Immunology's Coming of Age
- 1Department of Immunology, Max Planck Institute for Infection Biology, Berlin, Germany
- 2Hagler Institute for Advanced Study, Texas A&M University, College Station, TX, United States
This treatise describes the development of immunology as a scientific discipline with a focus on its foundation. Toward the end of the nineteenth century, the study of immunology was founded with the discoveries of phagocytosis by Elias Metchnikoff, as well as by Emil Behring's and Paul Ehrlich's discovery of neutralizing antibodies. These seminal studies were followed by the discoveries of bacteriolysis by complement and of opsonization by antibodies, which provided first evidence for cooperation between acquired and innate immunity. In the years that followed, light was shed on the pathogenic corollary of the immune response, describing different types of hypersensitivity. Subsequently, immunochemistry dominated the field, leading to the revelation of the chemical structure of antibodies in the 1960s. Immunobiology was preceded by transplantation biology, which laid the ground for the genetic basis of acquired immunity. With the identification of antibody producers as B lymphocytes and the discovery of T lymphocytes as regulators of acquired immunity, lymphocytes moved into the center of immunologic research. T cells were shown to be genetically restricted and to regulate different leukocyte populations, including B cells and professional phagocytes. The discovery of dendritic cells as major antigen-presenting cells and their surface expression of pattern recognition receptors revealed the mechanisms by which innate immunity instructs acquired immunity. Genetic analysis provided in-depth insights into the generation of antibody diversity by recombination, which in principle was shown to underlie diversity of the T cell receptor, as well. The invention of monoclonal antibodies not only provided ultimate proof for the unique antigen specificity of the antibody-producing plasma cell, it also paved the way for a new era of immunotherapy. Emil Behring demonstrated cure of infectious disease by serum therapy, illustrating how clinical studies can stimulate basic research. The recent discovery of checkpoint control for cancer therapy illustrates how clinical application benefits from insights into basic mechanisms. Last not least, perspectives on immunology progressed from a dichotomy between cellular-unspecific innate immunity and humoral-specific acquired immunity, toward the concept of complementary binarity.
In this treatise, I describe growth and maturation of immunology as a scientific discipline built on both basic research and medical application. Although I emphasize the birth of immunology and early decades of its evolution, I stress that immunology in its full maturity remains equally integrated in both basic and clinical research. Immunology started in the last quarter of the nineteenth century with two major discoveries. The first of these was Elias Metchnikff's (1845–1916) identification of phagocytic cells, which engulf and destroy invading pathogens (1). This laid the basis for innate immunity. The second discovery was Emil Behring's (1854–1917) and Paul Ehrlich's (1854–1915) identification of antibodies, which neutralize microbial toxins (1, 2). This became the basis for acquired immunity. These findings also led to the distinction between cellular and humoral immunity. For obvious reasons, humoral immunity was often considered synonymous with acquired immunity, whereas cells were considered tightly linked to innate immunity. This was overlaid by a further segregation between the unique antigen specificity of the acquired arm vs. the non-specific innate arm of the immune response (Figure 1). This dichotomous view led to some confusion and controversy and it took some time until it transformed into a perspective of complementary binarity considering innate and acquired immunity as interactive partners. Today the two arms of antigen-specific acquired and antigen-nonspecific innate immunity are best viewed as a ying–yang concept, with highly intertwined, partly overlapping, and mutually beneficial activities. Further highly valuable information on the highlights of immunology in its nascence can be found in the many publications of A. Silverstein of which I only cite his major treatise (3).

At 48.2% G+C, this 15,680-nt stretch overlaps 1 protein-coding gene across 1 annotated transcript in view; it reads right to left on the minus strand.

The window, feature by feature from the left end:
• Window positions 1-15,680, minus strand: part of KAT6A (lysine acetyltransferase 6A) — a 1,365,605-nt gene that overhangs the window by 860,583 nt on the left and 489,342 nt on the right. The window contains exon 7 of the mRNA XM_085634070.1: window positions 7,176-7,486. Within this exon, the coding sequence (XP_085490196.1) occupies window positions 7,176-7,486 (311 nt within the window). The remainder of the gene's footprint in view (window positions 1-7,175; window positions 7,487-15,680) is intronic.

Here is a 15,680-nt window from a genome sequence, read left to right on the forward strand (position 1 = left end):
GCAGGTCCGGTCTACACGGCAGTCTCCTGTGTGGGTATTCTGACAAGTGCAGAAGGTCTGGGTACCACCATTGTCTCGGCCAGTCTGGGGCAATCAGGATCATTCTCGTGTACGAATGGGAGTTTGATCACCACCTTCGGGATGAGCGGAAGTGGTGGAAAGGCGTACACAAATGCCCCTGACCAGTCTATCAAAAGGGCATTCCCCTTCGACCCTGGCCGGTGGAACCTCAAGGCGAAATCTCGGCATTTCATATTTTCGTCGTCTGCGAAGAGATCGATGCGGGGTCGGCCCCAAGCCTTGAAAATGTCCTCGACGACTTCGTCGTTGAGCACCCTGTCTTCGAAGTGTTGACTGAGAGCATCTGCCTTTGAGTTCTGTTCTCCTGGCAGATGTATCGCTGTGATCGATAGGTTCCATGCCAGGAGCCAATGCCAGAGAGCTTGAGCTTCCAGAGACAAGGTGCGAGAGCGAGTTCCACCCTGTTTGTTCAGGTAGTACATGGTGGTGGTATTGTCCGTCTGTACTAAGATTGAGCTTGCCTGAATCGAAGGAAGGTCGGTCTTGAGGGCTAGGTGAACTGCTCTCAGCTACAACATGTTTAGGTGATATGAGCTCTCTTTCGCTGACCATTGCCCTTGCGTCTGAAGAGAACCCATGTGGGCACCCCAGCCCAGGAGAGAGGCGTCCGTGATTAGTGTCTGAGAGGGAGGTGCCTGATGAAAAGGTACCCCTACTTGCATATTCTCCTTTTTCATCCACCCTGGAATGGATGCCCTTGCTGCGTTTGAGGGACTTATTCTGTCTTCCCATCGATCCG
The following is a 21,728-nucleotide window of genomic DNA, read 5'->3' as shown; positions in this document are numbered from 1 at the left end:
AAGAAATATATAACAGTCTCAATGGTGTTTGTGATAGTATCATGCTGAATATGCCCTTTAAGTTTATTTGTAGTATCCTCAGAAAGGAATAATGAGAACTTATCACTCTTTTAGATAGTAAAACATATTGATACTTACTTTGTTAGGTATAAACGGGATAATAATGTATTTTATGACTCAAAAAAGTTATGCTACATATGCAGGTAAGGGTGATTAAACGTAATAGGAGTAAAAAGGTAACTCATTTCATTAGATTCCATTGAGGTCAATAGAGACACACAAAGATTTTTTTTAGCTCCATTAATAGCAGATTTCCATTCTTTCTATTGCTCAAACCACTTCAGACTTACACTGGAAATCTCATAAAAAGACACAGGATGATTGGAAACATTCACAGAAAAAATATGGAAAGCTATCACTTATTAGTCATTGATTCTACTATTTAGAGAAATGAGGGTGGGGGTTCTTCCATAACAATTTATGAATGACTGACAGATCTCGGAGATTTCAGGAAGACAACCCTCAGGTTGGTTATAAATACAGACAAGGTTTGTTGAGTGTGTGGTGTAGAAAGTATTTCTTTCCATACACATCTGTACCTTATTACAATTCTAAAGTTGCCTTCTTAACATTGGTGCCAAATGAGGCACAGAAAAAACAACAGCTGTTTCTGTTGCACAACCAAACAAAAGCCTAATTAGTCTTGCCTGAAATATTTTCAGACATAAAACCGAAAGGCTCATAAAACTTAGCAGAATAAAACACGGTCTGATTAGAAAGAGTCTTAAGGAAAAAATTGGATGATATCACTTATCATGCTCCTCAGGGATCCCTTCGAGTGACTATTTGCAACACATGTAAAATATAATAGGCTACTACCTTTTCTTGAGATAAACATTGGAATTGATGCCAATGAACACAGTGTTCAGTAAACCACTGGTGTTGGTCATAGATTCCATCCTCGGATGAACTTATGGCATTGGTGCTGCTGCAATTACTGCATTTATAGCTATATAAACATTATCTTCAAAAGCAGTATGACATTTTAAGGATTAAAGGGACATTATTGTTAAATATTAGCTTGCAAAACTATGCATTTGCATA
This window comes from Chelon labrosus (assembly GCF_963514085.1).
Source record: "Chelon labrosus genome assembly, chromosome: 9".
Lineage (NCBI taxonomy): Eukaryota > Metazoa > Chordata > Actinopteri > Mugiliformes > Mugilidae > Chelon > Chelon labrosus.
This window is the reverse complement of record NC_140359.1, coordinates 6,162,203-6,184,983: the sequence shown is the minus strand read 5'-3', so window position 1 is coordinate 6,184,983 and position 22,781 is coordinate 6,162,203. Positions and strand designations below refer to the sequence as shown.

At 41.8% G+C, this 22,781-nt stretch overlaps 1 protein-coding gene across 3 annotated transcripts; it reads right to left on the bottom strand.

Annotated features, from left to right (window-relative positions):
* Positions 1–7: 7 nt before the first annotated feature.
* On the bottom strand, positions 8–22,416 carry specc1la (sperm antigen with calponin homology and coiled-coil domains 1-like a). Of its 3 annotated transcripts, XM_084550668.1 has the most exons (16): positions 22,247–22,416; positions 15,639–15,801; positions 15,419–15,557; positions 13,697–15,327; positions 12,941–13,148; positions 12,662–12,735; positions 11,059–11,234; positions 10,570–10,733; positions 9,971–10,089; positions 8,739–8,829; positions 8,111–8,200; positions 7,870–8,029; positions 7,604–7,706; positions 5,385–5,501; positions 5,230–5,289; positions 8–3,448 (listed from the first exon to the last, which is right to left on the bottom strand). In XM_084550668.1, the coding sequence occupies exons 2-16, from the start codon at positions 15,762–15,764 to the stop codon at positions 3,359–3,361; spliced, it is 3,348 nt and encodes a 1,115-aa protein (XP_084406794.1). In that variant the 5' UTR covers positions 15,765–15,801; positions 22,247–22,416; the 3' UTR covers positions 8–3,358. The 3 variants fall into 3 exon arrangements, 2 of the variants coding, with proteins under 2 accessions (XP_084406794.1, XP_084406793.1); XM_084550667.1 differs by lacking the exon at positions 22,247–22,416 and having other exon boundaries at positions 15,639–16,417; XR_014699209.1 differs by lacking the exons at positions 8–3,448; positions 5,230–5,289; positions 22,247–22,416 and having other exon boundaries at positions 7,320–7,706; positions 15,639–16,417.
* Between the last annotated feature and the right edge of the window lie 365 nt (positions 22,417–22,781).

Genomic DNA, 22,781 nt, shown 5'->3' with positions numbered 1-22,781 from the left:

From its birth, immunology was at the heart of biomedical research providing both crucial information on basic biological processes and on clinical application. This was recognized by the first ever Nobel Prize in Medicine awarded in 1901 to Emil Behring “for serum therapy in therapeutic medical science,” (4) and also by the most recent Nobel Prize 2018 to honor the “discovery of cancer therapy by inhibition of negative immune regulation” by Jim Allison (1948–) and Tasuku Honjo (1942–) (5). Whilst Behring's discovery illustrates how medical application can stimulate basic research, the discoveries of Allison and Honjo epitomize clinical application as the result of in-depth understanding of basic biological mechanisms.